As per their website www.fairforlife.org  the certification process begins with applying to accredited by the organisation. The interested company would then prepare for auditing to see if they are legible for Fair for Life. Once they are audited, an overall evaluation is done on the company. If the company satisfies their requirements they will be issued their certification which would allow them to present the Fair for Life logo on their product.  In order to remain a Fair for Life ambassador, the company would need to continue their compliance of criteria. Should they for some reason they no longer comply, they will no longer be able to host their logo on their product.

The Euro leaf logo is also displayed on this particular bottle of wine.  It illustrates that the product has been certified as organic conforming to the regulations of organic farming. It is an internationally recognised logo. During processing of the product it also ensures that 95% of the ingredients are organic (COMM,2013). It is compulsory for all manufacturers who are aligned with the Euro Leaf to place the logo on their product should they continue to comply with their standards.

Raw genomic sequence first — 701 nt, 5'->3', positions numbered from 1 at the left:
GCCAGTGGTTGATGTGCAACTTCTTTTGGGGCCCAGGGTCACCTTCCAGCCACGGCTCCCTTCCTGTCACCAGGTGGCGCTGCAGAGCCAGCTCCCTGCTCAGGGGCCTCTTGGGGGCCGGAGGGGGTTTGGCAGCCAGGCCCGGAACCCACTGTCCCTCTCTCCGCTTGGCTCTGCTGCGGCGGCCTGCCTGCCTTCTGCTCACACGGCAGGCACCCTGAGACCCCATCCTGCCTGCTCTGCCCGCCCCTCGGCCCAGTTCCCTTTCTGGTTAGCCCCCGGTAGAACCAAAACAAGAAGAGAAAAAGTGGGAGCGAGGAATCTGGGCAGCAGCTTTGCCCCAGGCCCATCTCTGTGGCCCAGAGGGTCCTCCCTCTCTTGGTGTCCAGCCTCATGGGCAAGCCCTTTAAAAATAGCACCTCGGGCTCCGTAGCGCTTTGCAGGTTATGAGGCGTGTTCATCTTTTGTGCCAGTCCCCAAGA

The Importance of Eco labels

Eco labels give the consumer the power of choice when buying a product. They tend to attract the health conscious, eco mind shopper, whilst allowing the manufacturer to become a “greener” and more environmentally aware company.

Eco labels generally increase the sustainability and environmental awareness. Consumers will tend to purchase products that have official logos and certification attached to the product (International, 2012). Eco labels have the ability to strengthen the brand including the additional promotion of the product.

They also increase the marketing competition between companies driving them towards a more environmentally sustainable products. This has a trickle-down effect which can include the harvesting/cultivation, manufacturing and distribution of products. This will also help weed out any unscrupulous manufacturers.

Hope you have learnt something from my post 🙂  – Fiona